Tax neutrality of mergers between non-resident companies

A merger between two non-resident companies, one of which holds a shareholding in an Italian company, does not trigger any capital gain taxation in Italy because of the tax neutrality of the merger under Italian law. Such principle, which was already affirmed in the past, has been recently confirmed by the Italian Tax Authority (“ITA”) in its ruling No. 294/2023.

The case examined by ITA involved the merger between two Israel resident joint stock companies, Delta, the absorbing company, and Alfa, the absorbed company. Both companies were wholly owned by Beta (which was resident in Israel as well) and did not have a permanent establishment in Italy. Alfa held the 95% of the shares of Gamma, a limited liability company resident for tax purposes in Italy. The residual part of Gamma’s shares was owned by Delta. As a result of the merger at stake, Delta owned the totality of Gamma's shares. 

Alfa asked ITA whether the merger transaction at stake could benefit from the tax neutrality regime ordinarily provided by Art. 172 of the Italian Tax Code (“ITC”). 

If so, the transfer to Delta of Gamma’s shares will not trigger the taxation of the correspondent capital gain. 

If not, such capital gain would be taxable in Italy pursuant to Articles 23 c. 1 lett. f) of the ITC and 13, par. 5 of the Italy-Israel Convention. Indeed, pursuant to Art. 23, c. 1 lett. f) of the ITC, "capital gains from the sale of shareholdings in resident companies are considered to be produced in the territory of the State [...]". Pursuant to the domestic rules, therefore, Italy can tax the capital gains related to shareholdings in Italian resident companies. Such taxing power is be confirmed, in the case at stake, by Article 13(5) of the Italy-Israel Convention. As known such rule gives the power to tax also to the source State where the company whose shares are sold is located.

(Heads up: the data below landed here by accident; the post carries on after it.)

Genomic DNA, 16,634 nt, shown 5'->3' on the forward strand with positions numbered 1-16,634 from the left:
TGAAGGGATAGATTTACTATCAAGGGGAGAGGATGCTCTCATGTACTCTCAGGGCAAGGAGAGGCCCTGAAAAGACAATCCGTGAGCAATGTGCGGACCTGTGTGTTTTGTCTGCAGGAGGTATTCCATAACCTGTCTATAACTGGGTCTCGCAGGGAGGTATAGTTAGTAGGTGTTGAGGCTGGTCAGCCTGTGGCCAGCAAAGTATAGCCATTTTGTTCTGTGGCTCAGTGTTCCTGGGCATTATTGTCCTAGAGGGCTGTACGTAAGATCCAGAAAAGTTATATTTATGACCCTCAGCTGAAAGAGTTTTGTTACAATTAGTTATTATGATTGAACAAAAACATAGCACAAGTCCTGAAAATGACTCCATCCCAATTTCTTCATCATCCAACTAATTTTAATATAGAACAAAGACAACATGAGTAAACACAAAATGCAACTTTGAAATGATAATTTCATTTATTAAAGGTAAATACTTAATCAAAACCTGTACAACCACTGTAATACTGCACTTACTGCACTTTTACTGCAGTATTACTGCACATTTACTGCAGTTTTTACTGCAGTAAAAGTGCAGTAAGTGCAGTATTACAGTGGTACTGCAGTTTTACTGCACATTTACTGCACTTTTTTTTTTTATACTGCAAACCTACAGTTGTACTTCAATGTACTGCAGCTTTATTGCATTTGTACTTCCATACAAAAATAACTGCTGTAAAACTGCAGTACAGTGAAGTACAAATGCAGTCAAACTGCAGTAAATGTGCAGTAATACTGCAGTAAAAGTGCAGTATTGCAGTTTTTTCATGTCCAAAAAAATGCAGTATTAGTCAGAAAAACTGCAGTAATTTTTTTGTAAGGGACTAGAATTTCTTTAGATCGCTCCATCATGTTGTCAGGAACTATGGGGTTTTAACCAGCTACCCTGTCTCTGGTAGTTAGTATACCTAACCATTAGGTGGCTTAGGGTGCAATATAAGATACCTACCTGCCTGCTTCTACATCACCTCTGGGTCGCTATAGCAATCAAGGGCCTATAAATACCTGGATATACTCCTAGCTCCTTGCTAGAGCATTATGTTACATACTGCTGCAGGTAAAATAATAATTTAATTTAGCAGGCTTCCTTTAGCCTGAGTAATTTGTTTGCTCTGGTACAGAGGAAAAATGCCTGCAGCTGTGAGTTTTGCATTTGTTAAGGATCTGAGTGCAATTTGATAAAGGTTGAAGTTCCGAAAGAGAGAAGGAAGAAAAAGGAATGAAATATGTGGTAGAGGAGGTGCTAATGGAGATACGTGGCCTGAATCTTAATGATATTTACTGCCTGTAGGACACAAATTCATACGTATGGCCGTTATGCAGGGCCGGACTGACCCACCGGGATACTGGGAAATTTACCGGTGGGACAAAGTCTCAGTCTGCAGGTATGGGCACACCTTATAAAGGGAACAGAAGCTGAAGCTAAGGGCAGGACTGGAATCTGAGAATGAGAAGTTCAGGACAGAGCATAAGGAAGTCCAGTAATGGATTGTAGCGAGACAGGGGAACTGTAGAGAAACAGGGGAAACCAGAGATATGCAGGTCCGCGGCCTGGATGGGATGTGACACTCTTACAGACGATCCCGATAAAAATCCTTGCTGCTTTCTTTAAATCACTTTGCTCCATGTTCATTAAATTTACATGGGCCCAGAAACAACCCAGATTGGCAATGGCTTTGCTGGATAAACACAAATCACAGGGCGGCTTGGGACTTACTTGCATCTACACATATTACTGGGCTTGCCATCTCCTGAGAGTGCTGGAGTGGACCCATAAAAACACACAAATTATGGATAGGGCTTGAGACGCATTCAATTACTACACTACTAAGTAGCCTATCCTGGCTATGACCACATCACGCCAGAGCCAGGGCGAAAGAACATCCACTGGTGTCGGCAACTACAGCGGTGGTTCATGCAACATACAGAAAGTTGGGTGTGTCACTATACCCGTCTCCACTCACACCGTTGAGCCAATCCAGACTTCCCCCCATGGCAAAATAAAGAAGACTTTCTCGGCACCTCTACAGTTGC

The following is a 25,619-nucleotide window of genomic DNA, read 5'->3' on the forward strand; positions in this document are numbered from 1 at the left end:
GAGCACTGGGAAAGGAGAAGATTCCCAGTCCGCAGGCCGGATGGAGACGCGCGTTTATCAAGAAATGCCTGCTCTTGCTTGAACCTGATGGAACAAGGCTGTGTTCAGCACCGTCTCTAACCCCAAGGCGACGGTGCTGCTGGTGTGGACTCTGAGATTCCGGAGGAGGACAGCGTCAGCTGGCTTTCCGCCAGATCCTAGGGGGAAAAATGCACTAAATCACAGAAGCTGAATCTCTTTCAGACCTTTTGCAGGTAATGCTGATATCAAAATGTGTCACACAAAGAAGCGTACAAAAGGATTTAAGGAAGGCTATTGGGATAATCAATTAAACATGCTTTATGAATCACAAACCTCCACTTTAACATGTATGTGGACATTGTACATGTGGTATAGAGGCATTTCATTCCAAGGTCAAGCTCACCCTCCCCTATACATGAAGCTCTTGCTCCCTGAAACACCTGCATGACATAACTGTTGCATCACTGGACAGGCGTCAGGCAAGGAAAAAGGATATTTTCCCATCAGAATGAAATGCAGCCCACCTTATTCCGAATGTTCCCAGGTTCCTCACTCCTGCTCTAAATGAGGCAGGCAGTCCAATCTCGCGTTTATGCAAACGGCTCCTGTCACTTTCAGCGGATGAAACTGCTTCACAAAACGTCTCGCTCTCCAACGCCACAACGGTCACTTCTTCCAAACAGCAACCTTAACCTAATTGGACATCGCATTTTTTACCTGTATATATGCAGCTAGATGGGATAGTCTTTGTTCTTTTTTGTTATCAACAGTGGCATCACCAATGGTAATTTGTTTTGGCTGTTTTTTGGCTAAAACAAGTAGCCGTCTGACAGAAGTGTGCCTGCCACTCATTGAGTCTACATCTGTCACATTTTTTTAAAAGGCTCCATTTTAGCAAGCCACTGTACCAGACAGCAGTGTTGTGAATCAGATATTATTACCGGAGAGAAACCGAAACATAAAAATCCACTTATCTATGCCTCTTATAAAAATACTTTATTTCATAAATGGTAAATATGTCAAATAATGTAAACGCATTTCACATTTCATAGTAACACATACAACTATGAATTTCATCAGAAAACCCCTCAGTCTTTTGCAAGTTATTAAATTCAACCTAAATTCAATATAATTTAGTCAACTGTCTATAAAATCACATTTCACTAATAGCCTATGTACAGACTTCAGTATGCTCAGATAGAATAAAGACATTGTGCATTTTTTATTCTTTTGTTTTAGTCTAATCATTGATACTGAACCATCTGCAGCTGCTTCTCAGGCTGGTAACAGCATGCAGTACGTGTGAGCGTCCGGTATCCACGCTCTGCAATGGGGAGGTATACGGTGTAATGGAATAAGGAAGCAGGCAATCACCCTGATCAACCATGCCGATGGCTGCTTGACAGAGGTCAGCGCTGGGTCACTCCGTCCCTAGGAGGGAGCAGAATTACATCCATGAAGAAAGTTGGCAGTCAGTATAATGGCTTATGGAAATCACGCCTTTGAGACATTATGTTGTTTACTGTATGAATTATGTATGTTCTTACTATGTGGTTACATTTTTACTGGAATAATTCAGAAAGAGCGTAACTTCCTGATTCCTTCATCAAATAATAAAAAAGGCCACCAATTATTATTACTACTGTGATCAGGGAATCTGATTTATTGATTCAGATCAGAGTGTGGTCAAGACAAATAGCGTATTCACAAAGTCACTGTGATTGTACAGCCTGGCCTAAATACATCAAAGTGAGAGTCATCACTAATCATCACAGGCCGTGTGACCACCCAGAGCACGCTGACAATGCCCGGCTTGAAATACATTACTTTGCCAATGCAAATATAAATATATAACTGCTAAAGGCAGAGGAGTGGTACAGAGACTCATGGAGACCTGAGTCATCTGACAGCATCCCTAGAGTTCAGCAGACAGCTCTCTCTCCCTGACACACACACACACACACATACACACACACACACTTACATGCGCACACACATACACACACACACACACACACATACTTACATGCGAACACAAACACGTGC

According to ITA, in order to ascertain if the merger at stake is neutral for tax purposes, it is necessary to assess the nature of the operation. 

Indeed, the regime laid out under Art. 172, of the ITC, provides for the tax neutrality of the merger transactions, regardless of the residence of the companies involved, provided that the following requisites are met (see also ruling No. 470/E of December 3, 2008):

  • the transaction qualifies as a merger under Italian civil law;
  • the legal form of the companies involved is equivalent to the legal forms provided by Italian law;
  • the transaction triggers tax effects in the hands of at least one of entities involved.

According to ITA, in the case at stake, the aforementioned conditions are met. Therefore, the tax neutrality regime under Article 172 of the ITC applies. Consequently, the merger will not trigger the taxation of any capital gain on Gamma’ shares.

In conclusion, a merger involving non-resident companies is subject to the tax-neutrality regime laid down under Art. 172 of the ITC if the effects of the merger in the foreign State are similar to the effects that would have been generated by a merger between Italian companies. As a result, in such cases, no taxable capital gain will be realized as for the shares in Italian resident companies held by the merging entities.